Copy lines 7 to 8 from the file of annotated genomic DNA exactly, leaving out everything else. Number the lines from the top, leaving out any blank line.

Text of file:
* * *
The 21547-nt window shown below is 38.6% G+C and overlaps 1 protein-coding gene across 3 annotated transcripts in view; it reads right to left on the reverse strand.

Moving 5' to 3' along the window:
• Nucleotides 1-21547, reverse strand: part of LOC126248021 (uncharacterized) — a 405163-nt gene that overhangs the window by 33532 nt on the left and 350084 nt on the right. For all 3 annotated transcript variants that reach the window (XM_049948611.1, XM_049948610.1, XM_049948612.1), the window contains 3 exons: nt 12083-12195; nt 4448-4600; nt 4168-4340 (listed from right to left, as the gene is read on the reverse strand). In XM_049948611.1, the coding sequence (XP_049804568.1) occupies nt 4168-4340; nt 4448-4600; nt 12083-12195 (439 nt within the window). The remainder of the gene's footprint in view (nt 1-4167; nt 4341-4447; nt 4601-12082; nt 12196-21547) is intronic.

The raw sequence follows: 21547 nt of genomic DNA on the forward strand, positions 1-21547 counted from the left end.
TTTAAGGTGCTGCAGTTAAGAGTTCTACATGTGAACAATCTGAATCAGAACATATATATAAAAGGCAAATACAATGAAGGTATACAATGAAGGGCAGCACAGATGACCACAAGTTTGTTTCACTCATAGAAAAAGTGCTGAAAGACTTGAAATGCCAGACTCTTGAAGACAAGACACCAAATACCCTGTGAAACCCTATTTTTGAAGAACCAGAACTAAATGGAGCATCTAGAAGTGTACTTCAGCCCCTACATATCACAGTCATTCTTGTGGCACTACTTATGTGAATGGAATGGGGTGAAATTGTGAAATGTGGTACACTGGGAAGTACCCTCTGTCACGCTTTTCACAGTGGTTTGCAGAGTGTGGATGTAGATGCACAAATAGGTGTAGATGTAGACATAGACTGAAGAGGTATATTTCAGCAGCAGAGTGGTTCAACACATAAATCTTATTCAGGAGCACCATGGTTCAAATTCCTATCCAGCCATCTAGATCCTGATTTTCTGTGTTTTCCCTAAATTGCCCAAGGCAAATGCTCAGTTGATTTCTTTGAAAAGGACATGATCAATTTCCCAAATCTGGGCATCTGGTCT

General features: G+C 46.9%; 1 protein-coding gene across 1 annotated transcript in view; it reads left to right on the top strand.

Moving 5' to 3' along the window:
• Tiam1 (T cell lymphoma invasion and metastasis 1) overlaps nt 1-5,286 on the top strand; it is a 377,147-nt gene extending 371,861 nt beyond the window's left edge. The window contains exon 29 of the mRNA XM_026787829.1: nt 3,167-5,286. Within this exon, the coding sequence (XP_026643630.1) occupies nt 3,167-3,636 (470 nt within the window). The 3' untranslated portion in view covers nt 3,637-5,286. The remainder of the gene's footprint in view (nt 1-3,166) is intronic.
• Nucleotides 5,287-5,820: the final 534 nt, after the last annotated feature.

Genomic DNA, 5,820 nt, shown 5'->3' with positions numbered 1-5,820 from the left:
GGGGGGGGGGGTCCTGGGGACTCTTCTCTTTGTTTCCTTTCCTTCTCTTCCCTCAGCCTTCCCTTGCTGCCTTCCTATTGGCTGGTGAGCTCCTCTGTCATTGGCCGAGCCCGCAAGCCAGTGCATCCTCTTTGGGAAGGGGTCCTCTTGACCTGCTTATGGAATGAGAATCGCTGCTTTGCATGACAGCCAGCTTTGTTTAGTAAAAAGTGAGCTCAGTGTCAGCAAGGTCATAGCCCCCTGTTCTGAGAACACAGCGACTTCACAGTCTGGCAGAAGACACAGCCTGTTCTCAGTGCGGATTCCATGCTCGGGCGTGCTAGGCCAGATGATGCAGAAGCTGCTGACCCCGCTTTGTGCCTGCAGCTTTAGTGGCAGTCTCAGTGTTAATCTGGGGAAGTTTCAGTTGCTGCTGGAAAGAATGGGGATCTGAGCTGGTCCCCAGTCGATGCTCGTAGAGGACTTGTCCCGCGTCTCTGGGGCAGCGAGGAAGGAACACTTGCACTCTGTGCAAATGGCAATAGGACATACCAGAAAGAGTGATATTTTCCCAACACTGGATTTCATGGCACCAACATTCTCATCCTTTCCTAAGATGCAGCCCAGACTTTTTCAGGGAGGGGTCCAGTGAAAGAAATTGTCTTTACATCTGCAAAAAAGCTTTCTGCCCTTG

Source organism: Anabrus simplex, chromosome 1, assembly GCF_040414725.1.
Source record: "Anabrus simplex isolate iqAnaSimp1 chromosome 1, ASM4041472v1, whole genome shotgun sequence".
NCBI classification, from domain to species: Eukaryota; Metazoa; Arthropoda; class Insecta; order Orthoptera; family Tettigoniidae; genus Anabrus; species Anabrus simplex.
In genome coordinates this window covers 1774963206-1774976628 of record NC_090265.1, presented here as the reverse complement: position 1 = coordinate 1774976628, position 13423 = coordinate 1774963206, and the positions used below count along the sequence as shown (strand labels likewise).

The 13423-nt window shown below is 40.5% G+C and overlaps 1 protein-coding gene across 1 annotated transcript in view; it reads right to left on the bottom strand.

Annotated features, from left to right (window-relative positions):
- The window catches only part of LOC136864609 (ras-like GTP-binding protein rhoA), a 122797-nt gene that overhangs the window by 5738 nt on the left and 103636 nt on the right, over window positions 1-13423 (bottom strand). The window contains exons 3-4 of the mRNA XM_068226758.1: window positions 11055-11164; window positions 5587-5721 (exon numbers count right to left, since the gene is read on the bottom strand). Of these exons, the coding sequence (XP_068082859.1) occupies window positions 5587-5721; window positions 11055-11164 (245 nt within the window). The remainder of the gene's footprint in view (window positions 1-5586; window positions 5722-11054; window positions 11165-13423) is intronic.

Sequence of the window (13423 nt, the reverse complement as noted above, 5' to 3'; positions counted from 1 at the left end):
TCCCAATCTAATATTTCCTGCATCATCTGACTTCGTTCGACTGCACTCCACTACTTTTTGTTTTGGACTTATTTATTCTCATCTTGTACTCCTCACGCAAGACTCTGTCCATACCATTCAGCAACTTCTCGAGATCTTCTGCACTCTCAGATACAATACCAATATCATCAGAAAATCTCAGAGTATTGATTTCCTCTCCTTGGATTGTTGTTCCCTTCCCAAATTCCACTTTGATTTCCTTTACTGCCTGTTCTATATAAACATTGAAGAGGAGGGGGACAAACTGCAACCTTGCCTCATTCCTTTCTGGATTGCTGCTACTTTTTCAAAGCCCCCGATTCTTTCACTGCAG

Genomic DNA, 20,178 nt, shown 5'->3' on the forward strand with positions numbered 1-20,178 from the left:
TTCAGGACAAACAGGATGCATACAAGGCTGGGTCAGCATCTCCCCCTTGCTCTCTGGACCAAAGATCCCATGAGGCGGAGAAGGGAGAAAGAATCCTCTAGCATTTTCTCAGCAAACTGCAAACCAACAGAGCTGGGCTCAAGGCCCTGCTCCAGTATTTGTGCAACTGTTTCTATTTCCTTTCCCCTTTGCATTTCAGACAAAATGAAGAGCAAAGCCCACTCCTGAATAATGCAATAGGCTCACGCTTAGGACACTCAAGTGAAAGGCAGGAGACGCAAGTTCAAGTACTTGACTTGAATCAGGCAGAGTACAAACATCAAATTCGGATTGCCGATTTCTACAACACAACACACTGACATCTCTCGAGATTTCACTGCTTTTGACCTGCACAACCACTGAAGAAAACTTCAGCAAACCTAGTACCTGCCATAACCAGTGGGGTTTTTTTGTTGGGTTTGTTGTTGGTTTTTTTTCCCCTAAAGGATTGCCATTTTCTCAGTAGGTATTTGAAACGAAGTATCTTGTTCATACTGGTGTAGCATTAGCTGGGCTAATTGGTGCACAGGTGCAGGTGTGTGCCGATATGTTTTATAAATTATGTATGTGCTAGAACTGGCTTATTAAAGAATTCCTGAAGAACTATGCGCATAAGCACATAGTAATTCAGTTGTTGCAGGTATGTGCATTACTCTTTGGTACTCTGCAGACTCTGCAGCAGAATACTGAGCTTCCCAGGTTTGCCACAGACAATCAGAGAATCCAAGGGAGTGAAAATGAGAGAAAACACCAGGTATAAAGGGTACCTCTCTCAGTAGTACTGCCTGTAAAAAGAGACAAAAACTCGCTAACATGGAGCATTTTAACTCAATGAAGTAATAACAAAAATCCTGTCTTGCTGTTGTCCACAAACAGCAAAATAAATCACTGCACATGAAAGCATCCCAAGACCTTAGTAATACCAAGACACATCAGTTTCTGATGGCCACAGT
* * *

Moving 5' to 3' along the window:
• Tiam1 (T cell lymphoma invasion and metastasis 1) overlaps nt 1-5,286 on the top strand; it is a 377,147-nt gene extending 371,861 nt beyond the window's left edge. The window contains exon 29 of the mRNA XM_026787829.1: nt 3,167-5,286. Within this exon, the coding sequence (XP_026643630.1) occupies nt 3,167-3,636 (470 nt within the window). The 3' untranslated portion in view covers nt 3,637-5,286. The remainder of the gene's footprint in view (nt 1-3,166) is intronic.